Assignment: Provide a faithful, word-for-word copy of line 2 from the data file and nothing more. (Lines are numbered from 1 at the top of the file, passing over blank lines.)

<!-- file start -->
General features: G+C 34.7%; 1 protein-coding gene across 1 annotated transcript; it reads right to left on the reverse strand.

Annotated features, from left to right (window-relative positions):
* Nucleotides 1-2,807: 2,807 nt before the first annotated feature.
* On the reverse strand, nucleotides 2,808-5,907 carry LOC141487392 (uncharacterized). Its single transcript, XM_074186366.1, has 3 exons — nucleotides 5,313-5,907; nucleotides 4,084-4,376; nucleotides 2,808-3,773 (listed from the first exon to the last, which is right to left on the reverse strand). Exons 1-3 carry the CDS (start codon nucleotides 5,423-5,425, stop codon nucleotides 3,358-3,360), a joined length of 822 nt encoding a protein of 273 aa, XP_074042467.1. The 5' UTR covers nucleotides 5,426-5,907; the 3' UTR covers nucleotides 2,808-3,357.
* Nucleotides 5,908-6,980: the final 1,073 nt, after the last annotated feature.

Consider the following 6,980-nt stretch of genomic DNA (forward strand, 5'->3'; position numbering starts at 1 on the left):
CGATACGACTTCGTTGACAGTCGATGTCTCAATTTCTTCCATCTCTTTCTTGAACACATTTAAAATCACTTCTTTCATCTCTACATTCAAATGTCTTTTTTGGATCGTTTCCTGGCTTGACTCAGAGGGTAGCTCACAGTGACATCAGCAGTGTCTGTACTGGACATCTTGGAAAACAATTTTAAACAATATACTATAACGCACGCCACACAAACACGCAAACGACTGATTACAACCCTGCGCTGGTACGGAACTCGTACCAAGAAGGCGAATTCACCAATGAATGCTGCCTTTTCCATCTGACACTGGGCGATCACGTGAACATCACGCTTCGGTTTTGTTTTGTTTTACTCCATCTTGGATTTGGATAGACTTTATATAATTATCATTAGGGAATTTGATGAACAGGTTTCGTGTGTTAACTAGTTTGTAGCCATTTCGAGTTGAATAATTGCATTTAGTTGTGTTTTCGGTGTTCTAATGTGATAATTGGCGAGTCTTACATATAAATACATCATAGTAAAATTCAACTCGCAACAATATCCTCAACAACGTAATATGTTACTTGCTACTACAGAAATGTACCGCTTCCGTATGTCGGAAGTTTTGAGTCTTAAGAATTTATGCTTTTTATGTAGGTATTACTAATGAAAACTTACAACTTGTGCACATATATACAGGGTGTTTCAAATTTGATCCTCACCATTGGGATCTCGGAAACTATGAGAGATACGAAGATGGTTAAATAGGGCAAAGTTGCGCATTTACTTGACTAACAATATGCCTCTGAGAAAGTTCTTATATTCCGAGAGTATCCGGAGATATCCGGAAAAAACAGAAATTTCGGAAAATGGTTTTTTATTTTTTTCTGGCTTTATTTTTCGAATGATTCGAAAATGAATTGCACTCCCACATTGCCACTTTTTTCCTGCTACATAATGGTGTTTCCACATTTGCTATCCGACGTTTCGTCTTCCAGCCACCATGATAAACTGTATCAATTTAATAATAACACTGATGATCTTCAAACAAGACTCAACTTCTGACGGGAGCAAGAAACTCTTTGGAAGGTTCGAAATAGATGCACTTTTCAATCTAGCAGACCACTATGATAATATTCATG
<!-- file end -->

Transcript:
Annotated features, from left to right (window-relative positions):